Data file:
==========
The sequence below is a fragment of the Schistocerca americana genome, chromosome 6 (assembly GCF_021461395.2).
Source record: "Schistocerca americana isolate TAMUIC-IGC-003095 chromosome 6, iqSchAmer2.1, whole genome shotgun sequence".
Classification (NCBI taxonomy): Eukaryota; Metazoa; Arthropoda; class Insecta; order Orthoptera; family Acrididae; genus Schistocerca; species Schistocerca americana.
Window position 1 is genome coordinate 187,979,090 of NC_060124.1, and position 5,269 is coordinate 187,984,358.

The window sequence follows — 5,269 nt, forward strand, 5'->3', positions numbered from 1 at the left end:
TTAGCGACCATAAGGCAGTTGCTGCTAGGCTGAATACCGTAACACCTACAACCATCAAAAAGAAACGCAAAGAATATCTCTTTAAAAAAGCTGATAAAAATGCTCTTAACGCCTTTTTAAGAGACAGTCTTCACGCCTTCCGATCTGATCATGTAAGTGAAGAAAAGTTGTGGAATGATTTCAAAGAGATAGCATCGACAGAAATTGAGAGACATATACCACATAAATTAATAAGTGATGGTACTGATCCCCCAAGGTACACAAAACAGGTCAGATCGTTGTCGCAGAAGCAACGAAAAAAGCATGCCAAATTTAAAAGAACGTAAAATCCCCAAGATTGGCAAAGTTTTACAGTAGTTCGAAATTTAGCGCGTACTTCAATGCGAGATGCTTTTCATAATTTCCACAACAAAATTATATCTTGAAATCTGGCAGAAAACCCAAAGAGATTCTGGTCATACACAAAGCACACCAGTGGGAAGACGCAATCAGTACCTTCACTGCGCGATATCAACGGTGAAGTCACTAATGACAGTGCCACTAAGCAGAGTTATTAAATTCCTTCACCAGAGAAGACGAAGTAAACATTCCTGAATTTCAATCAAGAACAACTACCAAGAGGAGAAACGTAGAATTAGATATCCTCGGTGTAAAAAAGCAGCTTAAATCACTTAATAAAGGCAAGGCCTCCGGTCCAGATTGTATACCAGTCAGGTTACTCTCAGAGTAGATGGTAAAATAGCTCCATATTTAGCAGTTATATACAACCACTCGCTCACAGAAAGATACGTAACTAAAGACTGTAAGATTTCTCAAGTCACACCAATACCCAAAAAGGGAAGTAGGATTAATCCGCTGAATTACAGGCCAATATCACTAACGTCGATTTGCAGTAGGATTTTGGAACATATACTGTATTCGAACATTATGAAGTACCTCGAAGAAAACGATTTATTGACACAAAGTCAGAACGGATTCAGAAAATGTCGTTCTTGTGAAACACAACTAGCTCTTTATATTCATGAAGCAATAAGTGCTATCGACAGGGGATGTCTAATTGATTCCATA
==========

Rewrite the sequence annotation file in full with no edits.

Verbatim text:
The sequence below is a fragment of the Schistocerca americana genome, chromosome 6 (assembly GCF_021461395.2).
Source record: "Schistocerca americana isolate TAMUIC-IGC-003095 chromosome 6, iqSchAmer2.1, whole genome shotgun sequence".
Classification (NCBI taxonomy): Eukaryota; Metazoa; Arthropoda; class Insecta; order Orthoptera; family Acrididae; genus Schistocerca; species Schistocerca americana.
Window position 1 is genome coordinate 187,979,090 of NC_060124.1, and position 5,269 is coordinate 187,984,358.

The window sequence follows — 5,269 nt, forward strand, 5'->3', positions numbered from 1 at the left end:
TTAGCGACCATAAGGCAGTTGCTGCTAGGCTGAATACCGTAACACCTACAACCATCAAAAAGAAACGCAAAGAATATCTCTTTAAAAAAGCTGATAAAAATGCTCTTAACGCCTTTTTAAGAGACAGTCTTCACGCCTTCCGATCTGATCATGTAAGTGAAGAAAAGTTGTGGAATGATTTCAAAGAGATAGCATCGACAGAAATTGAGAGACATATACCACATAAATTAATAAGTGATGGTACTGATCCCCCAAGGTACACAAAACAGGTCAGATCGTTGTCGCAGAAGCAACGAAAAAAGCATGCCAAATTTAAAAGAACGTAAAATCCCCAAGATTGGCAAAGTTTTACAGTAGTTCGAAATTTAGCGCGTACTTCAATGCGAGATGCTTTTCATAATTTCCACAACAAAATTATATCTTGAAATCTGGCAGAAAACCCAAAGAGATTCTGGTCATACACAAAGCACACCAGTGGGAAGACGCAATCAGTACCTTCACTGCGCGATATCAACGGTGAAGTCACTAATGACAGTGCCACTAAGCAGAGTTATTAAATTCCTTCACCAGAGAAGACGAAGTAAACATTCCTGAATTTCAATCAAGAACAACTACCAAGAGGAGAAACGTAGAATTAGATATCCTCGGTGTAAAAAAGCAGCTTAAATCACTTAATAAAGGCAAGGCCTCCGGTCCAGATTGTATACCAGTCAGGTTACTCTCAGAGTAGATGGTAAAATAGCTCCATATTTAGCAGTTATATACAACCACTCGCTCACAGAAAGATACGTAACTAAAGACTGTAAGATTTCTCAAGTCACACCAATACCCAAAAAGGGAAGTAGGATTAATCCGCTGAATTACAGGCCAATATCACTAACGTCGATTTGCAGTAGGATTTTGGAACATATACTGTATTCGAACATTATGAAGTACCTCGAAGAAAACGATTTATTGACACAAAGTCAGAACGGATTCAGAAAATGTCGTTCTTGTGAAACACAACTAGCTCTTTATATTCATGAAGCAATAAGTGCTATCGACAGGGGATGTCTAATTGATTCCATA